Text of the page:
This post, by Kristen Eckstein, originally appeared on her Ultimate Book Coach site.
An ISBN, International Standard Book Number, has been the standard in the publishing industry for eons to track title listings, multiple editions, book formats, and sales. Knowing this definition alone might make you instantly jump to the conclusion that you do, in fact, need an ISBN for all formats of your book, including the eBook format. But for eBooks the ISBN rule gets confusing, especially with the rise of Amazon’s popular Direct to Kindle program.
The question: Does your eBook (Kindle, Nook, iBook, etc.) need an ISBN? The short answer: It depends. There are several factors involved in applying ISBNs to eBooks, not the least of which is price. According to Bowker, the ISBN agency, every format of every book should have its own unique ISBN for tracking purposes, including multiple eBook formats such as PDF, MOBI, etc. This guarantees publishers are paid the correct amount for book sales, customers know exactly what version of what title they are purchasing, libraries can file eBooks and stock physical books once rather than mistakenly buying the same title twice, and retailers list books correctly in their databases.
However, there is also the price factor to consider. Some eBooks sell only a few dozen copies. In the United States, Bowker (the ISBN agency) charges $250 USD for a block of 10 ISBNs, and you can burn through them in a hurry and never sell enough eBooks to make up the investment for the ISBN. Not to mention the cost of proper eBook formatting, professional cover design and retailers’ required discounts. This may make you re-think applying an ISBN to every eBook you publish. When might your eBook not require an ISBN?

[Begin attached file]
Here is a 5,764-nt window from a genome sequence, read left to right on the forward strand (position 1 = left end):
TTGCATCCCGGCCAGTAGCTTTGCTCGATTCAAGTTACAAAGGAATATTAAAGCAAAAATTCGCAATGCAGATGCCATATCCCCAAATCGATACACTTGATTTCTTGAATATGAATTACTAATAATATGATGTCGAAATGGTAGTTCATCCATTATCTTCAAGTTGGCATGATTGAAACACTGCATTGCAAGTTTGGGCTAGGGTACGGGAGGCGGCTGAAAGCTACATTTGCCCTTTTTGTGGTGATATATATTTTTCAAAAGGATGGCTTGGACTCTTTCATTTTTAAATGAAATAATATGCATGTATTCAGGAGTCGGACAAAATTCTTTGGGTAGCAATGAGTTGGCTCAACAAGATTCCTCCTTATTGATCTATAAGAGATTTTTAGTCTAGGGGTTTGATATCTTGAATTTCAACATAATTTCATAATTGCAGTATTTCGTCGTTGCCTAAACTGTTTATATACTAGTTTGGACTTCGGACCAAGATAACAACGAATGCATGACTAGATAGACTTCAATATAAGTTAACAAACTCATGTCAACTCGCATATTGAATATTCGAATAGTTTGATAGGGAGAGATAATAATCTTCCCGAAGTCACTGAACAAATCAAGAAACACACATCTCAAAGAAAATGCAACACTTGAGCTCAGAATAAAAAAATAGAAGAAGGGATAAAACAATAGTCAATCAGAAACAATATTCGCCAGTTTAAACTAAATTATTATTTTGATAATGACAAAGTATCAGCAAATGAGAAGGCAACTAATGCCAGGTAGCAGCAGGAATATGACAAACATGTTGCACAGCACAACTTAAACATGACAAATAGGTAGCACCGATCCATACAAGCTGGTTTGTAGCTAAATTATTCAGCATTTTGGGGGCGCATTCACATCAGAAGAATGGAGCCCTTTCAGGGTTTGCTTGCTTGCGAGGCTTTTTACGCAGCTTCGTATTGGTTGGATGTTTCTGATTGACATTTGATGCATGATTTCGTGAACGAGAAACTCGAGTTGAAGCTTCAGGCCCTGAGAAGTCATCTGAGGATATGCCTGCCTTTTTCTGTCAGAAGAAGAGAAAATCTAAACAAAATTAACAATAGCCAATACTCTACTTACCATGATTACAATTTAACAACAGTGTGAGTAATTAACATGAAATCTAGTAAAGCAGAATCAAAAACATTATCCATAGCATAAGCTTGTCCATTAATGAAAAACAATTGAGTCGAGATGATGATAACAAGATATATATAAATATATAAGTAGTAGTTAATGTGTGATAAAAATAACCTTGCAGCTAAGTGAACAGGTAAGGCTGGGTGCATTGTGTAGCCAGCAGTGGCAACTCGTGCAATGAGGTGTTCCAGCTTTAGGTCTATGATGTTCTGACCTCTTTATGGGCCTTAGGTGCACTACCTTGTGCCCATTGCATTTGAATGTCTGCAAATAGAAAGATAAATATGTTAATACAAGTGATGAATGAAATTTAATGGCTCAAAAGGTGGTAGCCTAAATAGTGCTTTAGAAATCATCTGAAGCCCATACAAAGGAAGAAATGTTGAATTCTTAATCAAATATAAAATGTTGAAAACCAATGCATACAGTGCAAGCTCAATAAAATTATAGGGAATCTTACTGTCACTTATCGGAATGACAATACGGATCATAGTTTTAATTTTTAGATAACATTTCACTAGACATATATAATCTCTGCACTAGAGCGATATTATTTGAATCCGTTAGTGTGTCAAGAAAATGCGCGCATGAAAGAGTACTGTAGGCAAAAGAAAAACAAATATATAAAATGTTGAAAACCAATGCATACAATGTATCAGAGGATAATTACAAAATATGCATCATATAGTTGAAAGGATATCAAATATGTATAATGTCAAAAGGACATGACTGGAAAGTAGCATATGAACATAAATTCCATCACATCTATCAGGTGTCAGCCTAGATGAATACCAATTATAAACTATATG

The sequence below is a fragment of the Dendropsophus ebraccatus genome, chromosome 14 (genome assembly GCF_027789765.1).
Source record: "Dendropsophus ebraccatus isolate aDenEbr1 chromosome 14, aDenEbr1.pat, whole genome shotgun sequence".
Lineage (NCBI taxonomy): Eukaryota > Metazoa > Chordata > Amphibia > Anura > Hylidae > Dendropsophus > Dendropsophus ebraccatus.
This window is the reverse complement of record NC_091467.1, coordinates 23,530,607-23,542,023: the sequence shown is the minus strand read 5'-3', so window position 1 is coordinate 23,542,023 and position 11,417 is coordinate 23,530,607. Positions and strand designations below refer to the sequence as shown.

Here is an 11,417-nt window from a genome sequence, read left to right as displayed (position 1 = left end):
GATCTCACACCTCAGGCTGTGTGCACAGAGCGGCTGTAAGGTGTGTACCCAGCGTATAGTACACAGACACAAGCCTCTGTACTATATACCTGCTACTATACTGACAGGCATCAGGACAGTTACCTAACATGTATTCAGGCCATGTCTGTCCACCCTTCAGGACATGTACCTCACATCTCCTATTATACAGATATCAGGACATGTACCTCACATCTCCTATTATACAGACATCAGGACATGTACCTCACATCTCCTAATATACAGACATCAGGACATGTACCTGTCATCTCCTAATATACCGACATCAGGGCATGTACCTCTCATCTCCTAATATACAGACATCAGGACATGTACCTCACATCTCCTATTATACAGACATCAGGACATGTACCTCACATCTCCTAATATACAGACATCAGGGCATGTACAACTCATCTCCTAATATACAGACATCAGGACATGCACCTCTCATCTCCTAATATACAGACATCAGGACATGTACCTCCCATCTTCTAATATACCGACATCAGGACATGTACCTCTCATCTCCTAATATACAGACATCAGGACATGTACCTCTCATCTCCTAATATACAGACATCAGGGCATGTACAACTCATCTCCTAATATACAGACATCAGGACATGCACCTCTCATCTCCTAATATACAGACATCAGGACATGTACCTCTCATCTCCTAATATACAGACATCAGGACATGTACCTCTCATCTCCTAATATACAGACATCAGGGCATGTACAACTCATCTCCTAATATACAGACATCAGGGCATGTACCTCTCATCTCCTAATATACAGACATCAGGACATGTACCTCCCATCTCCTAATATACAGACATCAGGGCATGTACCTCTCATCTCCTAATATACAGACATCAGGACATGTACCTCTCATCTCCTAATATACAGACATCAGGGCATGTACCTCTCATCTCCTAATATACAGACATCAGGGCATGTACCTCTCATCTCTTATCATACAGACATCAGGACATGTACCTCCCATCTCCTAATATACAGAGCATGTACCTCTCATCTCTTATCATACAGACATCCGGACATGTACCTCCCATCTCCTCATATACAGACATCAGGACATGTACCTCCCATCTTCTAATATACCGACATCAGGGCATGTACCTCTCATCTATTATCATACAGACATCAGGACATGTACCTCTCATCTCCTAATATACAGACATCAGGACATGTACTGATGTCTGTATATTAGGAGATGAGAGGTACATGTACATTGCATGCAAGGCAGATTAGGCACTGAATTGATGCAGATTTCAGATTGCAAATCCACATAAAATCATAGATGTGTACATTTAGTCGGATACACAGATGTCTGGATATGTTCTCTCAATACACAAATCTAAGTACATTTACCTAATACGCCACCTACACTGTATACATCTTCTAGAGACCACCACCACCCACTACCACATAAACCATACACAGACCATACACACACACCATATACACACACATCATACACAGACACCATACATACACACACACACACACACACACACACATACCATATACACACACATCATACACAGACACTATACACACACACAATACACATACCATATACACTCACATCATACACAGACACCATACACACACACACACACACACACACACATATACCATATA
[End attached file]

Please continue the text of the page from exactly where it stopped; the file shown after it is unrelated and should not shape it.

Short answer: If you’re only publishing on Kindle or your own website and nowhere else, Amazon’s Direct to Kindle program has its own internal tracking number assigned to each eBook. Since your eBook is not sold anywhere else, Kindle tracking is all you need and you don’t need to concern yourself with “wasting” an ISBN on that listing. If you publish a lot of Kindle books from interviews, blog content or transcripts, it’s best not to apply ISBNs to those titles.
Which begs the question, when do you want an ISBN assigned to your eBook?